- A Legal Perspective: Emerging From Crisis and Respones to Recovery
Oct 06, 2020
A Legal Perspective: Emerging From Crisis and Respones to Recovery
Access to sophisticated, cutting edge technology will be beneficial during challenging economic times
Our 'A Legal Perspective: Emering from Crisis and Responses to Recovery' webinar is available to watch on-demand here.
The health pandemic has wreaked havoc in economies around the world. There will be many legal professionals who are concerned about the state of their sector in the post COVID-19 period. While there will be some growth, it will be slow, and it will take many months before it returns to pre-covid levels. For many legal firms, the risk of business failure has become very real, especially for smaller firms.
Although the economic recovery in the Middle East and North Africa may differ from the UK, the legal sector will share similar concerns and challenges. Some steps can be taken to increase the survival rate for all legal firms, which may be more critical for the smaller firm that has less of a buffer against market shocks.
The legal sector in MENA will experience slow growth post COVID
After many months of lockdowns and restrictions, some regions and countries are cautiously opening their economies. While some sectors will remain constrained for some time, others, including the legal industry, have been able to begin scaling up their operations. However, it will take time for many organizations to return to a productive level that can be considered normal, and this may have a knock-on effect on employment across the region. It is estimated that one and a half million expatriates across the region are planning to return to their home countries to survive the economic crash.
For the legal sector, the top 10% of firms will be relatively protected from the financial fallout. Not only do they have the financial resources to survive a falling economy, but they have also invested in technology. That access to sophisticated, cutting edge technology will be incredibly beneficial during challenging economic times
Survival will depend on the ability to adapt to the new norm
Past experiences have shown that while many organizations collapse in times of great crisis, other organizations not only survive but do well. The legal firms that endure this period will have the agility to transform and to adapt to a 'new normal'. Old rules of operating are likely to fall away quickly, and if senior management resists change, especially technological change, it is unlikely that the company will survive. It will be a case of adapt or fail, and those with a lack of agility will be at a disadvantage.
Moving from an organization-centric to a client-centric model
Instead of focusing on their needs, specifically their billable hours, the law firms that survive will be those that focus on their customers’ needs. These firms will be led by lawyers who ask the right questions, such as who are my customers, what are their needs, what resources do we have and what resources do we need to sub-contract to meet those needs. To stay in operation, law firms will have to move to a client-centric model.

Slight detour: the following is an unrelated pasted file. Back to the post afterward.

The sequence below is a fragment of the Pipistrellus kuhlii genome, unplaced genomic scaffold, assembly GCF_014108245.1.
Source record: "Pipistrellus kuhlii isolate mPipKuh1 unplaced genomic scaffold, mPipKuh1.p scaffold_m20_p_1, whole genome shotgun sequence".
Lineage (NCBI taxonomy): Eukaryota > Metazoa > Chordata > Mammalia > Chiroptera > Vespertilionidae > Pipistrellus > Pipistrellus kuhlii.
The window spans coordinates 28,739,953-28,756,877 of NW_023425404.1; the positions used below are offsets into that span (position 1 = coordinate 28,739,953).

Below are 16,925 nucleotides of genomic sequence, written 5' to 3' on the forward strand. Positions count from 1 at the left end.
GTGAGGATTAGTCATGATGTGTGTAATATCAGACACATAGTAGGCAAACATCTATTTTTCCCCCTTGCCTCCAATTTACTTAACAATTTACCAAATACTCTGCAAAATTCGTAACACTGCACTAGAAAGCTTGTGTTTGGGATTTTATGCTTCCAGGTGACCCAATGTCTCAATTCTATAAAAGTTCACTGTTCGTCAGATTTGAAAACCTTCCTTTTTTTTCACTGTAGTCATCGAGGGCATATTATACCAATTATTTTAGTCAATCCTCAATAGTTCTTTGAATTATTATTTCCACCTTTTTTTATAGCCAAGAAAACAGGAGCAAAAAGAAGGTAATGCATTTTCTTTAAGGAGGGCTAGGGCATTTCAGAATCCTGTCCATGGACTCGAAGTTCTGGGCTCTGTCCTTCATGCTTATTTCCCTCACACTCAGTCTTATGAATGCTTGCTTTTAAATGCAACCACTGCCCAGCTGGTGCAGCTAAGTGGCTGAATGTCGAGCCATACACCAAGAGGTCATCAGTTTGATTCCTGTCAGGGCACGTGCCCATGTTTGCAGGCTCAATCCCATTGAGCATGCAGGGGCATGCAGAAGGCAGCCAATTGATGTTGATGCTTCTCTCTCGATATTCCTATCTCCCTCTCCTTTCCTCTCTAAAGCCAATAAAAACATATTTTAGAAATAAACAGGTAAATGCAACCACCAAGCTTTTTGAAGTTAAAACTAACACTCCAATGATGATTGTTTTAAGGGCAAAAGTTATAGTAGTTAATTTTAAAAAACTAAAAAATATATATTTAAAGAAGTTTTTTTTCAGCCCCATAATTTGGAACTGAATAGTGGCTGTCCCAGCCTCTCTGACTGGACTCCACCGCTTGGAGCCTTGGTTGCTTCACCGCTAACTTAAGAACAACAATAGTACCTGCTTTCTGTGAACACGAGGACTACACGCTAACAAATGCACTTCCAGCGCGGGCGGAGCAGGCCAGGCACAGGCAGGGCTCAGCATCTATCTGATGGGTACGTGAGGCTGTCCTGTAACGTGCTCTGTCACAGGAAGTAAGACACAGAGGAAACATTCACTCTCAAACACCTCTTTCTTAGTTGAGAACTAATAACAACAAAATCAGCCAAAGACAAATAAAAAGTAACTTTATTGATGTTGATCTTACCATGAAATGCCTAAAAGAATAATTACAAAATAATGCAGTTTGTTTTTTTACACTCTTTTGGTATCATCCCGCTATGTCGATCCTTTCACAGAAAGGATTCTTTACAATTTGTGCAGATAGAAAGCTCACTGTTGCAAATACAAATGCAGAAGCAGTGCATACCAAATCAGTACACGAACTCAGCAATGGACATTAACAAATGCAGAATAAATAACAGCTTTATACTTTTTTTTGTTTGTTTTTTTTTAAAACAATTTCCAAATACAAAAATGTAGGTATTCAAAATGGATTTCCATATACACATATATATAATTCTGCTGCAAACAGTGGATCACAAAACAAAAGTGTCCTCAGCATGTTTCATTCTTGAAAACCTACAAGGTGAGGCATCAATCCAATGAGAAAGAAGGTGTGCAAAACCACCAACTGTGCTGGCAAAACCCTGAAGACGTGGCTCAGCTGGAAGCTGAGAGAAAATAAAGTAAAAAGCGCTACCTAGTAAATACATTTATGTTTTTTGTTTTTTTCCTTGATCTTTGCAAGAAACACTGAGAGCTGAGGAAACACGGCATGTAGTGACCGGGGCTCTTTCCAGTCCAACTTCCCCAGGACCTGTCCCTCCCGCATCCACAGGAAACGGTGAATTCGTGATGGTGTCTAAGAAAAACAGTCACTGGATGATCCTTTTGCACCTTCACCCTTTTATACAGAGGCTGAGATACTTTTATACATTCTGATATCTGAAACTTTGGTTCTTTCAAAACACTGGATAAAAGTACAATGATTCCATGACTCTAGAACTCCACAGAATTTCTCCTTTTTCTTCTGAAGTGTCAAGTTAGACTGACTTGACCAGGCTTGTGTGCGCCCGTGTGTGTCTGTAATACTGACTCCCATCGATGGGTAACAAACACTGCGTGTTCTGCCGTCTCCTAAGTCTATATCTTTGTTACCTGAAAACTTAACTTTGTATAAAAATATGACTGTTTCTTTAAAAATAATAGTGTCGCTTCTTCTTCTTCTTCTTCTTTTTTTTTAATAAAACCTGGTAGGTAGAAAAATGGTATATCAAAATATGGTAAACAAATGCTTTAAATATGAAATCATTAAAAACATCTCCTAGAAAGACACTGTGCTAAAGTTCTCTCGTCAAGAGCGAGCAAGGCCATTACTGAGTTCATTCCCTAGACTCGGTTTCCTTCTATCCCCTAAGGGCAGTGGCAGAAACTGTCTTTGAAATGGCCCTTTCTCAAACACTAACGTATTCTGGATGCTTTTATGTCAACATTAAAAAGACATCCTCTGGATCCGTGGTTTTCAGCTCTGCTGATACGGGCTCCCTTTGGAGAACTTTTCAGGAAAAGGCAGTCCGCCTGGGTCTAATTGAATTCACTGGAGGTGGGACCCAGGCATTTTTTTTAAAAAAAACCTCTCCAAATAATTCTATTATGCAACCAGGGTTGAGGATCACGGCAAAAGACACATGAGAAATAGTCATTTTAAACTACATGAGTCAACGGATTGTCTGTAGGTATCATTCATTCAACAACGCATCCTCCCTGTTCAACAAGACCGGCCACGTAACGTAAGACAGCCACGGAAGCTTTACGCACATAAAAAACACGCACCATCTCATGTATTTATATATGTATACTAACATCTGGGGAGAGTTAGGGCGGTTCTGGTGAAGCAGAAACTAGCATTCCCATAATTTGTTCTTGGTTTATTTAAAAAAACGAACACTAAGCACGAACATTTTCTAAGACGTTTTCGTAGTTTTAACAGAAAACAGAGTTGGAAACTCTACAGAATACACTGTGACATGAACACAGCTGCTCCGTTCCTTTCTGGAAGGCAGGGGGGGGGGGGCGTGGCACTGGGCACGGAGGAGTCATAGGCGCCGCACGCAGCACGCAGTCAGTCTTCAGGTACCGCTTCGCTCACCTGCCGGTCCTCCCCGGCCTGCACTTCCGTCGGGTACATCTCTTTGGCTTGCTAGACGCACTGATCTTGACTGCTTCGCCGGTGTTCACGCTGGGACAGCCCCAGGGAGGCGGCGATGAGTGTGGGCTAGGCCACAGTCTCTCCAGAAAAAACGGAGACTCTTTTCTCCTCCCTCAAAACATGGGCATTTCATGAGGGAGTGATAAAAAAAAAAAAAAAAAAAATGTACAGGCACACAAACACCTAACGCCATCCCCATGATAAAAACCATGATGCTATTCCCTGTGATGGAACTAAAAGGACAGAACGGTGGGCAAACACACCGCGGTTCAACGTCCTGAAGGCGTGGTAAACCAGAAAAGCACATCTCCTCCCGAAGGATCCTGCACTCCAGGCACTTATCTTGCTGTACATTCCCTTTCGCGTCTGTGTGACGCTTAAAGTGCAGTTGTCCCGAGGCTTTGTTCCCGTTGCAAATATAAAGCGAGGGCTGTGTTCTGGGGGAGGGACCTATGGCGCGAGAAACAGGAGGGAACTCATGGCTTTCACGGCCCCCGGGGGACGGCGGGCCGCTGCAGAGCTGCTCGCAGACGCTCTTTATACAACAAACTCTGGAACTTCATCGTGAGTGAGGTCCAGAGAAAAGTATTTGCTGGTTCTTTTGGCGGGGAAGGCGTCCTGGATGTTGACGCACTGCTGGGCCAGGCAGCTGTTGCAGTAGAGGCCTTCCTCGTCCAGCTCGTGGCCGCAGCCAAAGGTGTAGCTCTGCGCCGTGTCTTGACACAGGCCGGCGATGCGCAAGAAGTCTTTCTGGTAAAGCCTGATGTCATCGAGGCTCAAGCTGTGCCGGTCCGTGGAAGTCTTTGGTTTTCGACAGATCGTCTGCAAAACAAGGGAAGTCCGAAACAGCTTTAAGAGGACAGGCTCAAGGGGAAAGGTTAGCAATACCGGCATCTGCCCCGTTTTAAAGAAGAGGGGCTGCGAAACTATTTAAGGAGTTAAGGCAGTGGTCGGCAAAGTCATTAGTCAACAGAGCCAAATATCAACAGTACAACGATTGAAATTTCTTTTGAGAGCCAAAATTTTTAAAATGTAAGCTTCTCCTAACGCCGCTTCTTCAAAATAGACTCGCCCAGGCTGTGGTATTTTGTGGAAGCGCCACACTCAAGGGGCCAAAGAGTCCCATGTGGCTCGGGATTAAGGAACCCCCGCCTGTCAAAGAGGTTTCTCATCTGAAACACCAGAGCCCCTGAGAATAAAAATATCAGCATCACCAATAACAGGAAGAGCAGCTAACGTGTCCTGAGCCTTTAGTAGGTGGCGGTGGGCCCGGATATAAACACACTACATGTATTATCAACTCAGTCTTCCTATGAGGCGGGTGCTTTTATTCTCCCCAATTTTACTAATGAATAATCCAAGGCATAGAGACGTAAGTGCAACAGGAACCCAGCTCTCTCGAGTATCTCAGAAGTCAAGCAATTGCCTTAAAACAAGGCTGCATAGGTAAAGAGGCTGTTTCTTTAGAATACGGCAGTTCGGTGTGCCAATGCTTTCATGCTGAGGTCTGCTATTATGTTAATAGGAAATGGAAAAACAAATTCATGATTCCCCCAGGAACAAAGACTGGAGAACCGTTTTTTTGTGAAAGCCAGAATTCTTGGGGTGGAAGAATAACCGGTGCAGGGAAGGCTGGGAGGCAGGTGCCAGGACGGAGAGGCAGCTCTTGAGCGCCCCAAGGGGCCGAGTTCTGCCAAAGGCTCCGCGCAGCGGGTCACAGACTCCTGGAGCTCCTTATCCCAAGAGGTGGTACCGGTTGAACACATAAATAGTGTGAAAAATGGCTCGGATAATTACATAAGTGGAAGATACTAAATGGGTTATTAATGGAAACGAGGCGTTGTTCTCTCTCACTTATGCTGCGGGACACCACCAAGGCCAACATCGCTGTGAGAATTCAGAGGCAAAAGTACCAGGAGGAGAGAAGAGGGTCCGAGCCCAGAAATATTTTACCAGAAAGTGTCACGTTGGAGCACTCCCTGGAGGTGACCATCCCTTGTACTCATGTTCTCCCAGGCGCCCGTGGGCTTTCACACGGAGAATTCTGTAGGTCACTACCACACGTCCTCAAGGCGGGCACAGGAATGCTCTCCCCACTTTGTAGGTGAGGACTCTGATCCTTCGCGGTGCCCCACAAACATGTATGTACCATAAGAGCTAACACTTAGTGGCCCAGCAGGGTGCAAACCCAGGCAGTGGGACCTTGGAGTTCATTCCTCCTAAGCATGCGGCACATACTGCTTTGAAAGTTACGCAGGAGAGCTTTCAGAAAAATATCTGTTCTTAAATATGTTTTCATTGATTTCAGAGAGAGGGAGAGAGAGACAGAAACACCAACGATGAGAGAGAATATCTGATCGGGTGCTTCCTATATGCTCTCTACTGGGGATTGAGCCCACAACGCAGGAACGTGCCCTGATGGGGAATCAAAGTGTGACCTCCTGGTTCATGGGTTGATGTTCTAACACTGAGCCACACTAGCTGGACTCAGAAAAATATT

Legal firms will also need to ensure that they have the expertise that they need to survive, a proactive firm will have already mapped out and understood their team dynamics and strengths to know resources they have to hand and where there are gaps.
It will require more empathy and the creation of an appropriate corporate culture, a culture of caring. Clients need to feel that they are getting value for money and that their needs are met.
There is an opportunity for smaller, more agile law firms to thrive in these circumstances. They tend to have less significant overhead expenses and are therefore have a capacity to respond quickly to a changing environment.
Ability to invest in appropriate technology will be key
Consumers have quickly adapted to technology across many spheres, and this has raised their expectations of their service providers. Large law firms have the resources and ability to invest in technology and to stay up to date with trends, and this is an advantage for them during this crisis.
Companies led by lawyers who are unable to recognize the need to use technology to maximize their resources will struggle to progress. Technology needs to be kept current and matched to the needs of their clients, and this may not be easy for every law firm. Another challenge to be navigated is knowing which technology to invest in, and this will require specialist advice.
Legal education will change
The law firm of the future will require a different set of skills to those traditionally taught in a law program. Legal knowledge will no longer be enough; practitioners will be required to solve a range of issues that may go beyond legal. An entrepreneurial approach and expertise in legal technology will be advantageous for the lawyer of the future.
Some tertiary institutions have understood this need and are offering alternative programs. For the lawyer of the future, continual learning will be key because brand recognition will no longer sit with the law firm, it will rest with the individual. Skills and collaboration will become the focus in the future, not the law firm, and lawyers will have to invest in education to ensure that their skill sets remain current and that their brand stays prominent.
Do Law Firms and Corporate Legal Department need to invest in Legal Tech, now more than ever?
We conducted a survey during our 'Do Law Firms and Corporate Legal Departments need to invest in Legal Technology, now more than ever?' webinar, to better understand the state of legal market and the role that technology has played across MENA, Africa and India